The problem is 35 acres of Kingston, N.H., a dumping ground for more than 30 years for some of the most hazardous industrial wastes, including five cancer-causing chemicals, which have contaminated the land, the local drinking water supply and a stream.

The remedy is extraction and destruction of 19,000 cubic yards of the most polluted soil, treatment of polluted ground water and a ground cover.

For the Environmental Protection Agency, the New Hampshire site was the first cleanup project under the tougher, $9 billion Superfund program authorized by Congress last year in a renewed commitment to reclaim America's poisoned earth.

According to three environmental groups, however, the cleanup typifies how the EPA is "systematically ignoring" key provisions of the new law.

Instead of the "permanent" remedies favored by Congress to the maximum extent practicable, the EPA plan would leave large tracts of contaminated soil containing such carcinogens as polychlorinated biphenyls (PCBs) at levels twice

as high as the agency permits for

unrestricted areas, the groups said.

Instead of restoring the environment to the quality assured by health-based standards as required by Congress, the groups said the plan would leave higher levels of carcinogens in the water.

"The policies and decisions which we have reviewed appear more responsive to the concerns of the polluter, i.e., to hold down costs, than they are concerns related to public health, the environment and fidelity to law," concluded a study of Kingston and other sites by the Clean Water Action Project (CWAP), National Campaign Against Toxic Hazards (NCATH) and U.S. Public

Interest Research Group (PIRG).

Congress, in raising Superfund's budget more than fivefold last year, set out to correct the most glaring deficiencies of a program that

completed cleanups of a mere

handful of the thousands of U.S. toxic waste sites in its first five years.

In the cleanups, the EPA generally applied one of two controversial strategies.

Hazardous wastes were dug up and transported to landfills elsewhere, which often began leaking into the ground water in a game known as "toxic leapfrog."

Or the poisons were contained by underground barriers and clay covers, which often eroded and gave way to slowly expanding chemical plumes.

Few of the cleanups satisfied environmentalists' demands for complete and permanent remedies.

A year after congressional approval of the new Superfund law, the three groups analyzed sites for which final cleanup decisions were made. Their principal findings were that:Only a third of the 74 cleanup decisions included permanent treatment of wastes. The EPA substitutes weaker standards for pollution cleanup -- those for which cost is considered -- in place of the health-based standards required by Congress. No regulations have been drafted for the grants provided by Congress to enhance community understanding of and participation in cleanup decisions. The EPA relies on inadequate data to assess the extent of pollution.

"This study demonstrates that hazardous waste cleanups today are not much different from the stopgap cleanups that Congress rejected when it added permanent treatment standards to the new Superfund law," said coauthor Bill Walsh, a PIRG attorney. "Prior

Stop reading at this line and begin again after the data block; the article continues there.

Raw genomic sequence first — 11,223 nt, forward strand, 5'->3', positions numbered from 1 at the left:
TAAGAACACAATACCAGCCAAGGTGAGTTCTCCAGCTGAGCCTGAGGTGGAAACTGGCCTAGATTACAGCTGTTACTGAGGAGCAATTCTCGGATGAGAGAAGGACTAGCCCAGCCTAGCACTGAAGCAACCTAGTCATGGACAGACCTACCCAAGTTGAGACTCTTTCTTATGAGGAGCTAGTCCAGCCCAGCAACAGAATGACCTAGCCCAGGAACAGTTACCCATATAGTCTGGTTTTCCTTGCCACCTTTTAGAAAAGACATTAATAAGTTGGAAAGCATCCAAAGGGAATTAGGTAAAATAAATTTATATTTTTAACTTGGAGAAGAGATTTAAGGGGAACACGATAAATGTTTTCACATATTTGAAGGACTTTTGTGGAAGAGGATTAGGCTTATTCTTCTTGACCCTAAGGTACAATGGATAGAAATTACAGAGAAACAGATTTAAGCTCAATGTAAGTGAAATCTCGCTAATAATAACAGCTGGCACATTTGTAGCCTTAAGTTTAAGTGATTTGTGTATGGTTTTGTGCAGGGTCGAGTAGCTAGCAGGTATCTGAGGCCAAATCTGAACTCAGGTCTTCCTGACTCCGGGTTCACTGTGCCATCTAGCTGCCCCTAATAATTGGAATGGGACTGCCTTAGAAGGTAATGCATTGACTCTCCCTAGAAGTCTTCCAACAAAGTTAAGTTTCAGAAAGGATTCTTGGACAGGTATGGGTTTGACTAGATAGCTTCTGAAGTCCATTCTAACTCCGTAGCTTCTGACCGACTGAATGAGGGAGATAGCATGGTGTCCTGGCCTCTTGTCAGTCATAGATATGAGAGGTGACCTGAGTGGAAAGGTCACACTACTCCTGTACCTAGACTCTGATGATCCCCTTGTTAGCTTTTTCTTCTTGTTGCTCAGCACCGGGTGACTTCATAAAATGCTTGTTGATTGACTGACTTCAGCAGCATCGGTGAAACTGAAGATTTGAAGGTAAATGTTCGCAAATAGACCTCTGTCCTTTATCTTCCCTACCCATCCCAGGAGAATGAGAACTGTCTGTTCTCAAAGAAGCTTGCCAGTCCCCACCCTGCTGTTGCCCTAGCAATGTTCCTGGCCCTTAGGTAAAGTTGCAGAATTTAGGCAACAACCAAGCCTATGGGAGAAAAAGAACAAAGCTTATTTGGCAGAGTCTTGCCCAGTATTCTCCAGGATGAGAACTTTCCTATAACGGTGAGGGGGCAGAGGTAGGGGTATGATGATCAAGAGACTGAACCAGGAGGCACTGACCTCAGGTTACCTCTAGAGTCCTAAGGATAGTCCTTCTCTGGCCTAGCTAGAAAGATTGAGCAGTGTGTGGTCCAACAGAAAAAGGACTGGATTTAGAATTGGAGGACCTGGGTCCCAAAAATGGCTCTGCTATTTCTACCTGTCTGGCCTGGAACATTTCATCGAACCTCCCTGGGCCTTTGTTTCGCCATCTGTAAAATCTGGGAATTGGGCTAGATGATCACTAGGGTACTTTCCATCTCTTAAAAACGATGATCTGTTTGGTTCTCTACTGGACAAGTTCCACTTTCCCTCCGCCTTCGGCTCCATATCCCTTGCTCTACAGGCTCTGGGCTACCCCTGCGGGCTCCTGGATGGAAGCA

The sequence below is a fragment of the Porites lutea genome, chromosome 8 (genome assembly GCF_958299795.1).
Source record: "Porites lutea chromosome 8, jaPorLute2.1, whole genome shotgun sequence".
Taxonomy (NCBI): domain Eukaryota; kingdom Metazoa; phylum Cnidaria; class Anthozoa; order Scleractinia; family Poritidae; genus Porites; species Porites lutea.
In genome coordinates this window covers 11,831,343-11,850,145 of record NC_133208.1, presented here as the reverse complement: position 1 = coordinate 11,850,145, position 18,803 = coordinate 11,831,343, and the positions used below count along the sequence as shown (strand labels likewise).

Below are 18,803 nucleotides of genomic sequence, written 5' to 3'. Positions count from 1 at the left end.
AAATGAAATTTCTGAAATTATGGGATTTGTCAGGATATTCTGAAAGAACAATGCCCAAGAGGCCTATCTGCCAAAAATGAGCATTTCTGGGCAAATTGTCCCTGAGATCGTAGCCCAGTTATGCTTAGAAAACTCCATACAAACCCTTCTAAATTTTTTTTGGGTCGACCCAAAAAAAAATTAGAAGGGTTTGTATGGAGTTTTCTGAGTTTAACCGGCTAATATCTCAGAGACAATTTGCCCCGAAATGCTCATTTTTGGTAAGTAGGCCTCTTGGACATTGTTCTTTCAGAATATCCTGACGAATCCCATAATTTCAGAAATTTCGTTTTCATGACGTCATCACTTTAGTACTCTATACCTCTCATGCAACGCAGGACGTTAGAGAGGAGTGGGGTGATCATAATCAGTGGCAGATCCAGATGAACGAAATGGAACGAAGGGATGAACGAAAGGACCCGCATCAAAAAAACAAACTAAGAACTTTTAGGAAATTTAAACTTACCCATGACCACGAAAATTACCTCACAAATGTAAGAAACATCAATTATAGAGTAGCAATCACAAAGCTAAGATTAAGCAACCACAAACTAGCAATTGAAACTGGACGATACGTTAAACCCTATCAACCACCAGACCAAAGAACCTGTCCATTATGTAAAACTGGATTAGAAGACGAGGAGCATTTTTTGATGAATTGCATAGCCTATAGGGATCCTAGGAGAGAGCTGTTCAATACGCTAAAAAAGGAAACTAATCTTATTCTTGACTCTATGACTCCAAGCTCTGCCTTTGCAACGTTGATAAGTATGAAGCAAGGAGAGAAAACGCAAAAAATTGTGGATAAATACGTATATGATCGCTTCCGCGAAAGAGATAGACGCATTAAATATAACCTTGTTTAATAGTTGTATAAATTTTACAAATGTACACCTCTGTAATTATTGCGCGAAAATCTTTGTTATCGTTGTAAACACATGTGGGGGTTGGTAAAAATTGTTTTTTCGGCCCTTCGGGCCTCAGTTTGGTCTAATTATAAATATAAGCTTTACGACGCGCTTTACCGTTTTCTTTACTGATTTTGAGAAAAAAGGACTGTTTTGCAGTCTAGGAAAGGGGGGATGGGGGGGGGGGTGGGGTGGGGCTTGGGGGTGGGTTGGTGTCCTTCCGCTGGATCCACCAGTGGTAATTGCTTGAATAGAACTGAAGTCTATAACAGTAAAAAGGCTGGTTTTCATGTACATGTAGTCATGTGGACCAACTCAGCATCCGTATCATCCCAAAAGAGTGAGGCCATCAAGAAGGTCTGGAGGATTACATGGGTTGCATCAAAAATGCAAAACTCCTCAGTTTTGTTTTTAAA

to passage of {the new law},

such decisions were shortsighted. Now they violate the law as

well."

Assistant EPA Administrator J. Winston Porter called the charges "overly simplistic" and "unfair."

Superfund managers, he said, aim for permanent remedies but must be guided by other factors, including cost-effectiveness and feasibility.

Porter said that health-based standards for cleanup are too costly to attain, that the EPA cannot gather every bit of data called for at Superfund sites because of pressure to begin cleanups, and that drafting regulations for community technical assistance grants is a "tedious process" that will be completed in February.

"What everybody is looking for is a simple cookbook," Porter said of cleanup strategies. "But they're all pretty doggone tough decisions involving economic tradeoffs and questions about implementability."

The report is illustrated with case studies. As examples of the agency's penchant for "Band-Aid solutions," the authors cited Kingston and a dump site in Wilder, Ky., filled with 800,000 cubic yards of hazardous materials including PCBs 10 times higher than safety levels. The 40-acre site lies 250 feet upstream from the river intake of a public water supply for 75,000 people.

Cleanup plans include monitoring of the ground water and collecting and treating wastes that migrate off site, a blueprint that the authors say leaves behind vast quantities

of poisons and thus falls short

of a complete, permanent solu- tion.

Congress emphasized its distaste for expedient remedies, favoring the more costly alternatives of incineration, chemical neutralization and other permanent disposal methods.

But the study cites an EPA survey of cleanup decisions showing that 34 percent involve treatment of wastes while most call for on-site containment.

"In order to reduce short-term costs, the EPA is willing to leave large volumes of hazardous wastes in sensitive environmental settings, such as flood plains and wetlands and near drinking-water supplies, putting communities at risk for generations to come," said coauthor Henry Cole, senior scientist for CWAP and NCATH.